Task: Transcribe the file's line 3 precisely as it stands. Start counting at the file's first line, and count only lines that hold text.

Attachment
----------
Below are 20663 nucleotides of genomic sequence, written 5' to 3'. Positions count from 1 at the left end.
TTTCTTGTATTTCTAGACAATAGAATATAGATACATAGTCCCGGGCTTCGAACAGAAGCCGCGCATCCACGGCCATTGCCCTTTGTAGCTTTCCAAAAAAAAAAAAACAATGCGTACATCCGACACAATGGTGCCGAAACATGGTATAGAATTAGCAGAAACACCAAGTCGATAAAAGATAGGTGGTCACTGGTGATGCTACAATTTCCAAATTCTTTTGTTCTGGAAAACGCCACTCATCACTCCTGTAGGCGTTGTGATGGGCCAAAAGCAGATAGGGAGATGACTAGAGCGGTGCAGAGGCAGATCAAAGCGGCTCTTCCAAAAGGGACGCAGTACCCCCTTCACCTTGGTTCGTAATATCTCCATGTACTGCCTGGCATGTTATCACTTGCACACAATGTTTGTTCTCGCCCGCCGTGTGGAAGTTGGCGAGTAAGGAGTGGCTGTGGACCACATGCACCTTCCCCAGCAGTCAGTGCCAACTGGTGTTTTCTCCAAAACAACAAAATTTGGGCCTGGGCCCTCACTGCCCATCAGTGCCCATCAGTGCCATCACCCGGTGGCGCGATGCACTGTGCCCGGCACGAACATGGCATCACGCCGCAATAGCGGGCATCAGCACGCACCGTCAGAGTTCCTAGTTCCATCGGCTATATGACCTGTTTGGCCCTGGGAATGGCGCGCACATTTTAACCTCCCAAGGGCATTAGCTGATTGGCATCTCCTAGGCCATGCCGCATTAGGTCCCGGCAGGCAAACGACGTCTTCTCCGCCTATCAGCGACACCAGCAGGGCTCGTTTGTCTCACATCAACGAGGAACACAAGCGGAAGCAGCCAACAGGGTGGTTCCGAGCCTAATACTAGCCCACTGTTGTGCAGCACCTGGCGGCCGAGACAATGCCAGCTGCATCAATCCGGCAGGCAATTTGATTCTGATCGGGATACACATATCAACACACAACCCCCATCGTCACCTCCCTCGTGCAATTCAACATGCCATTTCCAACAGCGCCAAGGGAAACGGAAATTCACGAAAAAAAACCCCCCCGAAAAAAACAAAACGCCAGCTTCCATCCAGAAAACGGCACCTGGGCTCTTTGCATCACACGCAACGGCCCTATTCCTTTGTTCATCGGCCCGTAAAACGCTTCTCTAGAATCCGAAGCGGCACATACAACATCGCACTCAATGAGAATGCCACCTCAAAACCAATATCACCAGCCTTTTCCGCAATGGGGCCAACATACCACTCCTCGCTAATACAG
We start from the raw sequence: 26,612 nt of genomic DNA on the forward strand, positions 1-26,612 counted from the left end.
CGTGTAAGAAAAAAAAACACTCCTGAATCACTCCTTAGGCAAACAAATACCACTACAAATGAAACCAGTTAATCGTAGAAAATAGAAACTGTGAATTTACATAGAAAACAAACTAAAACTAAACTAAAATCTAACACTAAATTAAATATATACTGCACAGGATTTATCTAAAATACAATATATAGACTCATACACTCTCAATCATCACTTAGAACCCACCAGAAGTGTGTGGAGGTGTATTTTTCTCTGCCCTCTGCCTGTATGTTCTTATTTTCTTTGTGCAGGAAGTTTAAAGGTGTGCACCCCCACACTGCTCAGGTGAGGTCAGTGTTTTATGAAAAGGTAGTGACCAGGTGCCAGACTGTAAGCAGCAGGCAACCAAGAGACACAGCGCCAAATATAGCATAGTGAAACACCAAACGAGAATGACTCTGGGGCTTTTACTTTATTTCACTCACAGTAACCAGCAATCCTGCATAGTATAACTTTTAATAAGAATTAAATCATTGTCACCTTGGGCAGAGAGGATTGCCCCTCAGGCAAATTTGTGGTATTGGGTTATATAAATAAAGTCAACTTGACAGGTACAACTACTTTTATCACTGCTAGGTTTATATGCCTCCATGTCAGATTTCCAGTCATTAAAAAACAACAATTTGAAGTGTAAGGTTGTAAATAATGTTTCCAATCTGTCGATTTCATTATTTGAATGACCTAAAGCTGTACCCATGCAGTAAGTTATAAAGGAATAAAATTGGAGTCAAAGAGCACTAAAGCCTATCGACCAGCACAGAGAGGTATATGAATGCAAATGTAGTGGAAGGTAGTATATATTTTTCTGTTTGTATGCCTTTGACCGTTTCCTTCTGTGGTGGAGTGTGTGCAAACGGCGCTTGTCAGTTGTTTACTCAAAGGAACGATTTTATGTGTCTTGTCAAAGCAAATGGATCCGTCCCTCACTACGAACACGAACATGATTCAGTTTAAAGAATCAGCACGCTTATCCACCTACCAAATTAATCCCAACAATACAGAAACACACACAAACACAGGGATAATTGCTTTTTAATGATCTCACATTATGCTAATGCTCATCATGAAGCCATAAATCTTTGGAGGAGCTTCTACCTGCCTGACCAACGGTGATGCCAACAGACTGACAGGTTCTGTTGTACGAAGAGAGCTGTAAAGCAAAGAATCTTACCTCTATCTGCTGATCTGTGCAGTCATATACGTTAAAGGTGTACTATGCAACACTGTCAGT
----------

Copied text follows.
We start from the raw sequence: 26,612 nt of genomic DNA on the forward strand, positions 1-26,612 counted from the left end.